On April 13, China’s delegation to United Nations Group of Governmental Experts on lethal autonomous weapons systems announced the “desire to negotiate and conclude” a new protocol for the Convention on Certain Conventional Weapons “to ban the use of fully autonomous lethal weapons systems.” According to the aptly named Campaign to Stop Killer Robots, the delegation “stressed that [the ban] is limited to use only.” The same day, the Chinese air force released details on an upcoming challenge intended to evaluate advances in fully autonomous swarms of drones, which will also explore new concepts for future intelligent-swarm combat.
The juxtaposition of these announcements illustrates China’s apparent diplomatic commitment to limit the use of “fully autonomous lethal weapons systems” is unlikely to stop Beijing from building its own.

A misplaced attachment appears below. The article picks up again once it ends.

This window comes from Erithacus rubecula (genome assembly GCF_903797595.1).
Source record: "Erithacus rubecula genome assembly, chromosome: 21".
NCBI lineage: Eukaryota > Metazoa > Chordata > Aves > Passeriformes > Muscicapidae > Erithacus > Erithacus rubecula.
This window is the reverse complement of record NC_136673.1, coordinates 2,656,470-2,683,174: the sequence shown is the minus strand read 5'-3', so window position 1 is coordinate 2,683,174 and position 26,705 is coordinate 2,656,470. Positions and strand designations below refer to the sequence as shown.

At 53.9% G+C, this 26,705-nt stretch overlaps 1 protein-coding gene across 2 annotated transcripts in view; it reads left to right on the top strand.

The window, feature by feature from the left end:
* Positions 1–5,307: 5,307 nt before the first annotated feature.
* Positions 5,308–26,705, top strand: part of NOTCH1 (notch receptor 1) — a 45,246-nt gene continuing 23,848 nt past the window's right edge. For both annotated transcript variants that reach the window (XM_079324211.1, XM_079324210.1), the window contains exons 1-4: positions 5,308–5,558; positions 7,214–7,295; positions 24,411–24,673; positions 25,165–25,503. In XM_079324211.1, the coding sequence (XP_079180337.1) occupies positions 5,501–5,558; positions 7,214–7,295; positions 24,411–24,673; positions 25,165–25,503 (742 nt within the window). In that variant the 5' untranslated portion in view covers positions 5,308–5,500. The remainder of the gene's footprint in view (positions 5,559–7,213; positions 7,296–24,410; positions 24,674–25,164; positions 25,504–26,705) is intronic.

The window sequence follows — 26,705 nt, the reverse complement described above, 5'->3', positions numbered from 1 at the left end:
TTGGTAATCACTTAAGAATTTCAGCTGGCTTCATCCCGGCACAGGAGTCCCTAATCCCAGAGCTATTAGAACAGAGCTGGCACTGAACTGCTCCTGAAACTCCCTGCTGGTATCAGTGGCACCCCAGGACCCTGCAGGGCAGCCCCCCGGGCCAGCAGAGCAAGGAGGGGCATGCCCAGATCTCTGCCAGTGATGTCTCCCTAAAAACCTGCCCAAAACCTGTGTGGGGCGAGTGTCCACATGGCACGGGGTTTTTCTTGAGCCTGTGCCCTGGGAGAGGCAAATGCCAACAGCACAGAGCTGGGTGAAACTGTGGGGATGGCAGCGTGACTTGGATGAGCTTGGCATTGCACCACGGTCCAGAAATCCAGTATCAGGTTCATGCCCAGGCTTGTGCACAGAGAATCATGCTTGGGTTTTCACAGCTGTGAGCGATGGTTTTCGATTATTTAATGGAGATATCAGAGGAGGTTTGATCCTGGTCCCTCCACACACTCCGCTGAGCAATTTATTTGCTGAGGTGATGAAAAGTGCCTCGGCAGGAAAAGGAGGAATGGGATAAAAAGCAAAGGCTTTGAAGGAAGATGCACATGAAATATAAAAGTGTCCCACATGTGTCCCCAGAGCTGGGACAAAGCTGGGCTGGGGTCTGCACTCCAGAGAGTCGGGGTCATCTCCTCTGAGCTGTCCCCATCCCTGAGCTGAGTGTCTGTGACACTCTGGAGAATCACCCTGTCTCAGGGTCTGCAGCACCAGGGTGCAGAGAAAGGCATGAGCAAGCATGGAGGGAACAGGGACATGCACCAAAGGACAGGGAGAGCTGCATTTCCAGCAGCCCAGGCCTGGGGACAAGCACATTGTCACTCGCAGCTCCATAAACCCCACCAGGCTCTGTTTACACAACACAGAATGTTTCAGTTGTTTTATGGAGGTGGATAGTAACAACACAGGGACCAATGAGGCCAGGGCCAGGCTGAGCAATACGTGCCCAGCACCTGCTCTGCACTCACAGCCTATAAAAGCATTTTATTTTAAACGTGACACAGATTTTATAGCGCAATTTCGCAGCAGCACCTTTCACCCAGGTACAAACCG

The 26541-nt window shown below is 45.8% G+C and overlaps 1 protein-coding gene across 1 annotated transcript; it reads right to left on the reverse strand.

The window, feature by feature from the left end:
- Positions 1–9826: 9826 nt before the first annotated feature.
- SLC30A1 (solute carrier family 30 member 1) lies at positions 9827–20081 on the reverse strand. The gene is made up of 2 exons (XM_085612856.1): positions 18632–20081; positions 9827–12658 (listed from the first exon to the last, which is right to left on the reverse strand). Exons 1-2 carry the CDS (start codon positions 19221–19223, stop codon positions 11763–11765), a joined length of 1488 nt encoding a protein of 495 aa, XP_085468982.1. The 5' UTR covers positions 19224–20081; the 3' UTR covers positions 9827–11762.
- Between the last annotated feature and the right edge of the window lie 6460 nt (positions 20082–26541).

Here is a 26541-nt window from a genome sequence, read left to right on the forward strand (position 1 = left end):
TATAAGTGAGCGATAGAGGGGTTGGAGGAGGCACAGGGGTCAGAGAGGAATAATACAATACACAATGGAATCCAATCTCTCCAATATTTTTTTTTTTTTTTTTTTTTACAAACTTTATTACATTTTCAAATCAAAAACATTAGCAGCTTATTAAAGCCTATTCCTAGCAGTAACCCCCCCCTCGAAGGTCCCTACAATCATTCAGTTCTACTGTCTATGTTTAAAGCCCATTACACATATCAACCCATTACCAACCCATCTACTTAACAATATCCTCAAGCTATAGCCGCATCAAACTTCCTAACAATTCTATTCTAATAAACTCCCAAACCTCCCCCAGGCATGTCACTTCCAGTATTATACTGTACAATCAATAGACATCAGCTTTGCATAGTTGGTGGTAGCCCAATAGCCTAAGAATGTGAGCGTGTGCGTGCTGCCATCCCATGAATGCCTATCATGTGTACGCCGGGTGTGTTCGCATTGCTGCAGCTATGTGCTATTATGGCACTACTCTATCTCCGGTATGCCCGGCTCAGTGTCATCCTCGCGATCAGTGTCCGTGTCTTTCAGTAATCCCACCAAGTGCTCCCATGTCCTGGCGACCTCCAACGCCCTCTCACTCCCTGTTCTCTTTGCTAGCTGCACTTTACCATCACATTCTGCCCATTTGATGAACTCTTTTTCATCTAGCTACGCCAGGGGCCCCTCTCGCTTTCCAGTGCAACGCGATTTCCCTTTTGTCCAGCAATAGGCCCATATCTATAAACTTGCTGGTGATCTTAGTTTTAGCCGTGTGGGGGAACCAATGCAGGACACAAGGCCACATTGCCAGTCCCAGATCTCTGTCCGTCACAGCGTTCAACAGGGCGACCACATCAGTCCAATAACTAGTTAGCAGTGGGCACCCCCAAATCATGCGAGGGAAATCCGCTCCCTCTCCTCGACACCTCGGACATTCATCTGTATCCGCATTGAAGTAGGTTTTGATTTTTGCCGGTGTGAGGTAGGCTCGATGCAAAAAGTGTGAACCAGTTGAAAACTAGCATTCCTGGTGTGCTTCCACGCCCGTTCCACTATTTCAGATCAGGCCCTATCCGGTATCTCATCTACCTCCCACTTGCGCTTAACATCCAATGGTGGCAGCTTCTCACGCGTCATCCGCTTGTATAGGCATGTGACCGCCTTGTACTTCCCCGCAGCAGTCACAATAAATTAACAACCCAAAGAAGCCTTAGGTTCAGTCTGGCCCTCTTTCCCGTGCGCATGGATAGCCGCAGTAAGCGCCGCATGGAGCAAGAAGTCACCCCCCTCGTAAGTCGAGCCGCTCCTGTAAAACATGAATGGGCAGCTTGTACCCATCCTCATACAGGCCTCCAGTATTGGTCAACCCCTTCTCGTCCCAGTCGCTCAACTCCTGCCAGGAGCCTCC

Although momentum towards a ban on “killer robots” may seem promising—with a total of twenty-six countries now supporting such a measure—diplomacy and discussion about autonomous weapons may still struggle to keep up with technological advancement. Moreover, great-power militaries like the U.S. and U.K. believe a ban would be premature. Even as multiple militaries are developing or have already attained autonomous weapon systems, the U.N. group has yet to reach a consensus on what even constitutes a lethal autonomous weapons system, “fully autonomous” or otherwise. And despite emerging consensus on the importance of human control of these systems—however they might be defined—the U.S., Russia, Israel, France and the United Kingdom have explicitly rejected proposals for a ban.